Parents of
William George DEAKIN:

William Robert DEAKIN

Siblings of
William George DEAKIN:

Samuel Wesley DEAKIN
(1886 - 1953)
John Bertram DEAKIN
(1887 - 1977)
May Elizabeth DEAKIN
(1889 - 1893)
(1891 - 1973)

Half brothers of William George DEAKIN:

Robert Hartley DEAKIN
(1895 - 1917)
(1896 - 1943)
James Stanley DEAKIN
(1898 - 1974)


Military Cross awarded to William George Deakin in 1918
Military Cross



























Major William George DEAKIN MC
(1890 - 1954)

Major 127571 William George DEAKIN RFA, RHA was the third son of William Robert DEAKIN and Betsy HODSON. William, known to his family as Billy, was born on 25 May 1890 at 43 Poolstock Lane Wigan, Lancashire[1].

In the 1901 Census William (aged 10 years) is recorded as being a boarder at New College, Pannal, Harrogate, Yorkshire[2] with his brothers Samuel Wesley Deakin (aged 14 years) and John Bertram Deakin (aged 13 years).

After leaving school, William went to Manchester University where he studied Commerce for two years followed by two years in North America where he studied food canning in California, Chicago and Ontario. Whilst in Ontario he also worked for 6 months on railway constuction and surveying.

On returning to England, following the outbreak of the First World War, William briefly attended Cheltenham Grammar School to study for the Royal Military Academy entrance examinations. William passed the entrance exams and joined the Royal Military Academy, Woolwich as a Cadet in 1915. He was commissioned as a 2nd Lieutenant into the Royal Horse Artillery on 27 October 1915 (London Gazette 26 October 1915) and on appointment was ordered to embark with the British Expeditionary Force. William embarked for France on 5 November 1915 and joined 'K' Battery of the RHA which was attached to the 2nd Cavalry Brigade. William served in Flanders and was promoted to Lieutenant on 1 July 1917 (London Gazette 17 September 1917).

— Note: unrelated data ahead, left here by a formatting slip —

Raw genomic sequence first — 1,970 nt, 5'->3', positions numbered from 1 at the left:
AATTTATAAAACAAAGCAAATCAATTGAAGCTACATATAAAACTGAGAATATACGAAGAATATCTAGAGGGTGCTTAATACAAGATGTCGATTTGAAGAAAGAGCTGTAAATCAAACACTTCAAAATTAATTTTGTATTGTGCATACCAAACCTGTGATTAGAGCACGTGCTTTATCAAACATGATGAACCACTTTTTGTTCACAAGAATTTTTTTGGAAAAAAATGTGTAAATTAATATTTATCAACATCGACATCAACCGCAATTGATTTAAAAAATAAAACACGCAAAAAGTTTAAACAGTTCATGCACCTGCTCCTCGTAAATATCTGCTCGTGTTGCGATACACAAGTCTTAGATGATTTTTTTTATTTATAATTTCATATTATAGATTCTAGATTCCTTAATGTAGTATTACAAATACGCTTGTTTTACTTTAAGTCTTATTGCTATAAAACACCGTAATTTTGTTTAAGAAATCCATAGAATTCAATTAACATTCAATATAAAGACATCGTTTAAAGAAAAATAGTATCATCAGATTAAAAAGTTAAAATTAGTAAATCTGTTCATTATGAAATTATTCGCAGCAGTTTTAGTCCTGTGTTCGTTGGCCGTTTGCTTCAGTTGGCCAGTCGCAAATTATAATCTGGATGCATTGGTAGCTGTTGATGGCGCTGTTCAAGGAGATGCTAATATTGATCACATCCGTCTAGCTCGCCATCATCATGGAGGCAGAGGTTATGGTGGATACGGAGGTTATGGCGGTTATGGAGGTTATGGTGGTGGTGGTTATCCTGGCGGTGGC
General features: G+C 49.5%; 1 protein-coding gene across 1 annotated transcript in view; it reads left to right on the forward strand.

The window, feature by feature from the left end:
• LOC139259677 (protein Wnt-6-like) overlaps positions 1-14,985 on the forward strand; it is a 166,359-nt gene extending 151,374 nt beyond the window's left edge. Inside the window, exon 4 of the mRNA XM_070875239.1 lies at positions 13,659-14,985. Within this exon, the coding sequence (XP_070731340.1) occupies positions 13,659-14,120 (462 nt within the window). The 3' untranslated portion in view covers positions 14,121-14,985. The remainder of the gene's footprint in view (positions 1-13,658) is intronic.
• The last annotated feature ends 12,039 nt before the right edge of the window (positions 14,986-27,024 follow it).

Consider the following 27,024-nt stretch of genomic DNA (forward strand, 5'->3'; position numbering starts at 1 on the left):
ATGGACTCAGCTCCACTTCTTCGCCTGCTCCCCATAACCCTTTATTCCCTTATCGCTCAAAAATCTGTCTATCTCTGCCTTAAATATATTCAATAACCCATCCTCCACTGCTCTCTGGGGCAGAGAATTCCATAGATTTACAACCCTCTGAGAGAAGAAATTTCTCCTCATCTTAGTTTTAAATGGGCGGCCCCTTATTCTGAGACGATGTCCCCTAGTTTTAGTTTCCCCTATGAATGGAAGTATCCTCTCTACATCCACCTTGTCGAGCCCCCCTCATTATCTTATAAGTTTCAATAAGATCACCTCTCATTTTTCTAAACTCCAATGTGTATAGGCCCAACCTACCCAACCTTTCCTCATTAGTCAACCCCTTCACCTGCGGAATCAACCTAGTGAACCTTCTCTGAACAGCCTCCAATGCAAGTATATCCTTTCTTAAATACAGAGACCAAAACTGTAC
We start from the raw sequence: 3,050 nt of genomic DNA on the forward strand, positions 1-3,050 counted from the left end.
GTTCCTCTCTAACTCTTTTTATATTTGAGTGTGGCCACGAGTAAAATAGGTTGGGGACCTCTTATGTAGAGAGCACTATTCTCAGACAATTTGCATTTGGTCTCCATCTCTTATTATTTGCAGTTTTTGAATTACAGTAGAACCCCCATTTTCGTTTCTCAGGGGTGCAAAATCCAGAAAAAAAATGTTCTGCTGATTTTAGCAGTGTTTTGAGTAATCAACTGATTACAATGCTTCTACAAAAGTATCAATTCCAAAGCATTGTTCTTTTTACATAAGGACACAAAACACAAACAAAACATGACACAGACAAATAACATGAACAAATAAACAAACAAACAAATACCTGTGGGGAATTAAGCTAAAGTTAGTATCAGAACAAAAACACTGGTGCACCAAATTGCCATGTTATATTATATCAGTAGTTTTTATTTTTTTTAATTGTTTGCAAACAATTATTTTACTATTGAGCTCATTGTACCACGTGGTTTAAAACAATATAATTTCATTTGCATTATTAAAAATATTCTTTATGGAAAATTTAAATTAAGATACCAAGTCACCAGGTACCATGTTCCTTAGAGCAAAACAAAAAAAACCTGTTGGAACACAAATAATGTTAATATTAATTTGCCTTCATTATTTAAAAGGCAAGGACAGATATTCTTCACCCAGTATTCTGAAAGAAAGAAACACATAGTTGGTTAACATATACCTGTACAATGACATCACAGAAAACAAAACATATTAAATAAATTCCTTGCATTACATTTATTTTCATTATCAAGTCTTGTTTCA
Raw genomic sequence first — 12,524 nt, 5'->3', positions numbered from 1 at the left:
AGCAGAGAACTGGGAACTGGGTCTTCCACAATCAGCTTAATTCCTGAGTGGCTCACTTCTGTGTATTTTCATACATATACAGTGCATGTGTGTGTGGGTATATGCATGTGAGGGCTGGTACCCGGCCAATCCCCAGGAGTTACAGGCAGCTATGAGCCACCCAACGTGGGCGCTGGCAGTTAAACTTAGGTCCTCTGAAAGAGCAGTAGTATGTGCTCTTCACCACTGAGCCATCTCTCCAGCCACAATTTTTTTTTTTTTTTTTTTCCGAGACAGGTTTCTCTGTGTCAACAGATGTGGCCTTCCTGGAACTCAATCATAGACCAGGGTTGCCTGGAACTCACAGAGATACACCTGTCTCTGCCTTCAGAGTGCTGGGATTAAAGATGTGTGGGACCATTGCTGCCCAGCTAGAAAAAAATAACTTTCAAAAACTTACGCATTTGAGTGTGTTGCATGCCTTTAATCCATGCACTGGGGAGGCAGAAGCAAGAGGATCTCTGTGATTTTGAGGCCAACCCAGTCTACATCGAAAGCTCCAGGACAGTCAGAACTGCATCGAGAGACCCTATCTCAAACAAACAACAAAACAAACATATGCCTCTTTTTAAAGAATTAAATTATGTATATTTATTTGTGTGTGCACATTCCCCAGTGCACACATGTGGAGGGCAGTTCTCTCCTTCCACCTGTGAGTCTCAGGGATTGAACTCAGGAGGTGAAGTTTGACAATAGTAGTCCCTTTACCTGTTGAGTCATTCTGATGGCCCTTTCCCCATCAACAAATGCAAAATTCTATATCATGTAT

On 4 February 1918 (London Gazette 12 April 1918) William was appointed acting Captain whilst in command of 'B' Battery 223rd Brigade R.F.A. and later acting Major from 13 -21 March 1918 (London Gazette 13 June 1918).

Later in 1918, Lt. (A/Capt.) William George Deakin, RFA[4], was awarded the Military Cross[13] (gazetted 16 September 1918) for "conspicuous gallantry and devotion to duty. When heavy machine-gun fire killed several horses and men, this officer, under a hail of bullets, extricated live horses from the dead and was instrumental in saving guns, enabling the battery to come into action again an hour later."

On leave from war, William married Dorothea May BURROW in Cheltenham, Gloucestershire on Saturday 10 August 1918. The couple were married by Rev. S.S. Shrubsole B.D. at Highbury Congregational Church, Cheltenham[5]:

William George Deakin Dorothea May Burrow Cheltenham
The above photo[11] is of Capt. William G. Deakin (centre) with his wife Dorothea May (née Burrow). Dorothea's parents Mr Edward John Burrow and his wife, Alice Elizabeth Burrow (née Fildes) are seated to the left of the bride and groom and Mr William Robert Deakin and his wife Mary Jane (née Hartley) are seated to the right. The bride was attended by Dorothea's sister Miss Beatrice Millar Burrow and Miss Bessie Deakin. Lieut. George Deakin, MC was best man (centre back) and Master Billy Deakin was the page and Miss Bunty Fildes the third bridesmaid.